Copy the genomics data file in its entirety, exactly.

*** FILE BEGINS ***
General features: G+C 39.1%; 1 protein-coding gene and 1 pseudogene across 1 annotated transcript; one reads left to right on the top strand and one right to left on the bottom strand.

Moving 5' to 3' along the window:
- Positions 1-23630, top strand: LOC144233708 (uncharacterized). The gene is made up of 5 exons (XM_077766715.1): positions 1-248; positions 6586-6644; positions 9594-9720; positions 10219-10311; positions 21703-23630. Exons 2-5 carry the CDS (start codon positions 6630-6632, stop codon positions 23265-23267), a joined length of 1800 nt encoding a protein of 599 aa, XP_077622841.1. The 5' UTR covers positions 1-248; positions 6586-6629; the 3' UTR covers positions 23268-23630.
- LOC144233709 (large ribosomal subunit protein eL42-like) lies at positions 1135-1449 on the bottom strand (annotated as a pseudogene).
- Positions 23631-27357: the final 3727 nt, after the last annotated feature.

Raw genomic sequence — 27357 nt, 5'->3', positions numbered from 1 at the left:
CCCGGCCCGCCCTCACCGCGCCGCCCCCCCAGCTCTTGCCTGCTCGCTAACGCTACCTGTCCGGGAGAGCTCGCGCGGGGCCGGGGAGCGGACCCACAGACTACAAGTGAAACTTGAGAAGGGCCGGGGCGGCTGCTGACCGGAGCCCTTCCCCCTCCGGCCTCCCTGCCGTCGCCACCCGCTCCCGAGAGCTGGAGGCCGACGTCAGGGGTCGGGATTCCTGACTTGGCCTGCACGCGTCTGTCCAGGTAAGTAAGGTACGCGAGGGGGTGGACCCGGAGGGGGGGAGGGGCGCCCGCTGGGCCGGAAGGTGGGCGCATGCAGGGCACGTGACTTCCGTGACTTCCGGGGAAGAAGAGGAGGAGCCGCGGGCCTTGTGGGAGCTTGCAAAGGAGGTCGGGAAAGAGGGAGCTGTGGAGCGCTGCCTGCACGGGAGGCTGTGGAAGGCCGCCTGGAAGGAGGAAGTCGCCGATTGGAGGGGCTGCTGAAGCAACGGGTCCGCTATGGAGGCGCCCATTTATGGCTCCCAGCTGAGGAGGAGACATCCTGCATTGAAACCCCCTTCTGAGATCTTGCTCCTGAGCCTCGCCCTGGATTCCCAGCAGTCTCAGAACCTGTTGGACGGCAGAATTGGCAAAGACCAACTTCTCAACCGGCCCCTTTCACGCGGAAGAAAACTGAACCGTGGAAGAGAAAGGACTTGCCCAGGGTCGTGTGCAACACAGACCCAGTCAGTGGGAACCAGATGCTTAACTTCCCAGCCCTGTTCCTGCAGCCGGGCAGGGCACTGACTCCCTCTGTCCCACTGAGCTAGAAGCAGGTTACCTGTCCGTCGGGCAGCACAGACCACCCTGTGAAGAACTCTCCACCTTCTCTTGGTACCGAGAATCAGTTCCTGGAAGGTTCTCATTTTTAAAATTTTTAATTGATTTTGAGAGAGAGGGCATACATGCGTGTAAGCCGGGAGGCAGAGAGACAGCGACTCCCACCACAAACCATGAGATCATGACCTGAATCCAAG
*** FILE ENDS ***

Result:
General features: G+C 39.1%; 1 protein-coding gene and 1 pseudogene across 1 annotated transcript; one reads left to right on the top strand and one right to left on the bottom strand.

Moving 5' to 3' along the window:
- Positions 1-23630, top strand: LOC144233708 (uncharacterized). The gene is made up of 5 exons (XM_077766715.1): positions 1-248; positions 6586-6644; positions 9594-9720; positions 10219-10311; positions 21703-23630. Exons 2-5 carry the CDS (start codon positions 6630-6632, stop codon positions 23265-23267), a joined length of 1800 nt encoding a protein of 599 aa, XP_077622841.1. The 5' UTR covers positions 1-248; positions 6586-6629; the 3' UTR covers positions 23268-23630.
- LOC144233709 (large ribosomal subunit protein eL42-like) lies at positions 1135-1449 on the bottom strand (annotated as a pseudogene).
- Positions 23631-27357: the final 3727 nt, after the last annotated feature.

Raw genomic sequence — 27357 nt, 5'->3', positions numbered from 1 at the left:
CCCGGCCCGCCCTCACCGCGCCGCCCCCCCAGCTCTTGCCTGCTCGCTAACGCTACCTGTCCGGGAGAGCTCGCGCGGGGCCGGGGAGCGGACCCACAGACTACAAGTGAAACTTGAGAAGGGCCGGGGCGGCTGCTGACCGGAGCCCTTCCCCCTCCGGCCTCCCTGCCGTCGCCACCCGCTCCCGAGAGCTGGAGGCCGACGTCAGGGGTCGGGATTCCTGACTTGGCCTGCACGCGTCTGTCCAGGTAAGTAAGGTACGCGAGGGGGTGGACCCGGAGGGGGGGAGGGGCGCCCGCTGGGCCGGAAGGTGGGCGCATGCAGGGCACGTGACTTCCGTGACTTCCGGGGAAGAAGAGGAGGAGCCGCGGGCCTTGTGGGAGCTTGCAAAGGAGGTCGGGAAAGAGGGAGCTGTGGAGCGCTGCCTGCACGGGAGGCTGTGGAAGGCCGCCTGGAAGGAGGAAGTCGCCGATTGGAGGGGCTGCTGAAGCAACGGGTCCGCTATGGAGGCGCCCATTTATGGCTCCCAGCTGAGGAGGAGACATCCTGCATTGAAACCCCCTTCTGAGATCTTGCTCCTGAGCCTCGCCCTGGATTCCCAGCAGTCTCAGAACCTGTTGGACGGCAGAATTGGCAAAGACCAACTTCTCAACCGGCCCCTTTCACGCGGAAGAAAACTGAACCGTGGAAGAGAAAGGACTTGCCCAGGGTCGTGTGCAACACAGACCCAGTCAGTGGGAACCAGATGCTTAACTTCCCAGCCCTGTTCCTGCAGCCGGGCAGGGCACTGACTCCCTCTGTCCCACTGAGCTAGAAGCAGGTTACCTGTCCGTCGGGCAGCACAGACCACCCTGTGAAGAACTCTCCACCTTCTCTTGGTACCGAGAATCAGTTCCTGGAAGGTTCTCATTTTTAAAATTTTTAATTGATTTTGAGAGAGAGGGCATACATGCGTGTAAGCCGGGAGGCAGAGAGACAGCGACTCCCACCACAAACCATGAGATCATGACCTGAATCCAAG